The residents of Denton, Texas, had a remarkable victory over Big Oil in the midterm elections, becoming the first town in Texas to pass a ban on hydraulic fracturing, also known as fracking. But now state officials with ties to energy interests and to the American Legislative Exchange Council (ALEC), the pay-to-play corporate bill mill, are threatening to undermine local democracy by refusing to follow the ban.
The chair of the Texas Railroad Commission, Christi Craddick, stated that she would not abide by the ban at an event held by the Texas Tribune on November 6. “It’s my job to give permits, not Denton’s. We’re going to continue permitting up there because that’s my job,” Craddick said.
Energy interests have made substantial contributions to Craddick, whose 2012 campaign received $15,000 from Atmos Energy, $5,000 each from Chevron, ConocoPhillips, Devon Energy, Exxon, Occidental Petroleum, and Koch Industries; and $25,000 from the Texas Oil and Gas Association (TOGA) . TOGA has also filed a lawsuit seeking to block enforcement of Denton's fracking ban.
In her comments, Craddick claimed that the ban passed only because voters did not have "an education process" about fracking and were exposed to "a lot of misinformation about fracking."
In fact, energy companies including Chevron, XTO Energy, and Chesapeake energy funneled some $700,000 into the race through the misleadingly-named Denton Taxpayers for a Strong Economy, nearly ten times what was raised by Frack Free Denton, the grassroots group that organized support for the ban. The ban won 59% of the vote, despite record spending by oil interests.
Denton wasn't Chevron's only failed attempt to buy a favorable election outcome this cycle. As CMD reported previously, grassroots organizing in Richmond, California, successfully fought off candidates backed by $3 million in outside spending by front groups set up by Chevron.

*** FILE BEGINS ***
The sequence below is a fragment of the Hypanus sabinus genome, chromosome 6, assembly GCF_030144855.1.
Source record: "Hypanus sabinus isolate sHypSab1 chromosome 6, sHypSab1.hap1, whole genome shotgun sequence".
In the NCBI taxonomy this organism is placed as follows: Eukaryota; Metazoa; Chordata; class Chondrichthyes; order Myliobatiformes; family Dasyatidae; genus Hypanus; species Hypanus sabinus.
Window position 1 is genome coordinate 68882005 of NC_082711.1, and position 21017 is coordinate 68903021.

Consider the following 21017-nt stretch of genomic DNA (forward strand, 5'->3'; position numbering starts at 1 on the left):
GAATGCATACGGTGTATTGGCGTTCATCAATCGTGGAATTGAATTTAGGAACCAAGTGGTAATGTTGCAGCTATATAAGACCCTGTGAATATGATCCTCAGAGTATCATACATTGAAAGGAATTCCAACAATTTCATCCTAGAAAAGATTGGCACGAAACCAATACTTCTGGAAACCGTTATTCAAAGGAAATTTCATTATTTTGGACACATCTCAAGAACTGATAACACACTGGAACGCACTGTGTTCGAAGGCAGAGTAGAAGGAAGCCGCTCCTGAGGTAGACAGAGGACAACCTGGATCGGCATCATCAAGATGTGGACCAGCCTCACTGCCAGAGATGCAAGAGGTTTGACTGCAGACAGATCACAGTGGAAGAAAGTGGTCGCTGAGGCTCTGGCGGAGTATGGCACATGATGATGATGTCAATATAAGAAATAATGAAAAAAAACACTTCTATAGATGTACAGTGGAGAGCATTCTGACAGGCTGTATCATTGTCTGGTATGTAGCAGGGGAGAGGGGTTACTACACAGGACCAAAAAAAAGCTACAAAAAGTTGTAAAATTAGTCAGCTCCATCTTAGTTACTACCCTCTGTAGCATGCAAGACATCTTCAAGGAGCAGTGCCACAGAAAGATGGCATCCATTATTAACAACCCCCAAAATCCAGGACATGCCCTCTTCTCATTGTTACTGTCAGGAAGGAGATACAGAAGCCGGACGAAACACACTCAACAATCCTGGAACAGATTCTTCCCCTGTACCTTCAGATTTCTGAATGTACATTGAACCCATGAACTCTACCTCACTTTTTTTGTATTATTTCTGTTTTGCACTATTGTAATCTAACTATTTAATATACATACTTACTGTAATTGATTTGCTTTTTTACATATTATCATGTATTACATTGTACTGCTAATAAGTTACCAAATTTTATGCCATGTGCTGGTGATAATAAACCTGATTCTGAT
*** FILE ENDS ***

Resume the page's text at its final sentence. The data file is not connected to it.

With local communities fighting back, perhaps its no surprise that corporate interests are eager to undermine local democracy. Some Texas legislators, including state Rep. Phil King (R-Weatherford), are now promising to push forward a law that would allow only the state-level Texas Railroad Commission to issue regulations on oil and gas, an attack on local authority and decision-making in an area that directly impacts the quality of life of those living near potential fracking sites.
King sits on the executive board of ALEC, where he has also served as a member of the Tax and Fiscal Policy Task Force. ALEC's corporate members have given tens of thousands to King's political campaigns over the years.
King and Craddick were also the subject of a complaint alleging that they colluded to conceal a $25,000 contribution to Craddick's 2012 primary campaign. The contribution was from Craddick's father, Rep. Tom Craddick, a former Speaker of the State House and a Chairman Emeritus of ALEC who took in nearly $900,000 in campaign contributions from ALEC corporate sponsors between 2004 and 2011.
Coming full circle, Christi Craddick gave a presentation touting fracking at an ALEC meeting just last year. And who funds ALEC? Corporations -- and Craddick campaign donors--like Atmos Energy, ExxonMobil, Koch Industries, and Occidental Petroleum (which may have finally severed its ties to ALEC in September 2014, thanks to increasing public criticism).